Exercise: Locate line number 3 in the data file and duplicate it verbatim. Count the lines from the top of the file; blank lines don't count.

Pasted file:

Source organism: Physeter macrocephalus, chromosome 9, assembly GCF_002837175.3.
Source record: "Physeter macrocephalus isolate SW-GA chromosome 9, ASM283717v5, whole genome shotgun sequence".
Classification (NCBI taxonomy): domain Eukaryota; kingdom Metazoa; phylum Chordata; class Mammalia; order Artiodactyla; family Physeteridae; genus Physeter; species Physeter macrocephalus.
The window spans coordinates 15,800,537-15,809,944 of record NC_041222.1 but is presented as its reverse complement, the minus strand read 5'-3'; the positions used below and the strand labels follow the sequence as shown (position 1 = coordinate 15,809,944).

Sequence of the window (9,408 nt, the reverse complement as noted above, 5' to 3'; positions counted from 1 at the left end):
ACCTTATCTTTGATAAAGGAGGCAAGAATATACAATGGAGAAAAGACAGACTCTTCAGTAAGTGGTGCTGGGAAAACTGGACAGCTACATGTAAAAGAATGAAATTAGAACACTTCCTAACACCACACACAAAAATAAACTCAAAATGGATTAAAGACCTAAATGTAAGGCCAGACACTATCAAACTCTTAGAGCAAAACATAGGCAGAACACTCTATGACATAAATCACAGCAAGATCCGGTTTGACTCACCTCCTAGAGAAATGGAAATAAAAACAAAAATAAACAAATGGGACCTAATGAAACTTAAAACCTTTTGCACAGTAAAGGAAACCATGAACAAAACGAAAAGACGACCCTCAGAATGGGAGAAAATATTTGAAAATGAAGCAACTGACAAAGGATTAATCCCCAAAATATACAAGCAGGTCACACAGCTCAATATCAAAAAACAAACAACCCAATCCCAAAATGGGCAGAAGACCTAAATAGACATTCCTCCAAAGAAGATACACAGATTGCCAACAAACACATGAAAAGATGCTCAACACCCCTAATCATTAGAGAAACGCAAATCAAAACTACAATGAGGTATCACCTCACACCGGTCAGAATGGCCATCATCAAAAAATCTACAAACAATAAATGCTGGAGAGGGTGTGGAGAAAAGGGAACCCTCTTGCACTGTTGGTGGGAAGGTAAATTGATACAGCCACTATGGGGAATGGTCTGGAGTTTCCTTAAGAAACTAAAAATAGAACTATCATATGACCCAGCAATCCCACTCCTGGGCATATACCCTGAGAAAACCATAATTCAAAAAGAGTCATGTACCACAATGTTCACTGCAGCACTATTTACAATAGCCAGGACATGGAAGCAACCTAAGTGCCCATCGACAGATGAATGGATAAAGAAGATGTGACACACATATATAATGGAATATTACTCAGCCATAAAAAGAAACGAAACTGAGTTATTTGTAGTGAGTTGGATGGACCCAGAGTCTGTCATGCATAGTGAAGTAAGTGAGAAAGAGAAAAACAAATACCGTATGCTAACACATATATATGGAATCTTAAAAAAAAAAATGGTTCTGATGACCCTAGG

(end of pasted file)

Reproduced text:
Classification (NCBI taxonomy): domain Eukaryota; kingdom Metazoa; phylum Chordata; class Mammalia; order Artiodactyla; family Physeteridae; genus Physeter; species Physeter macrocephalus.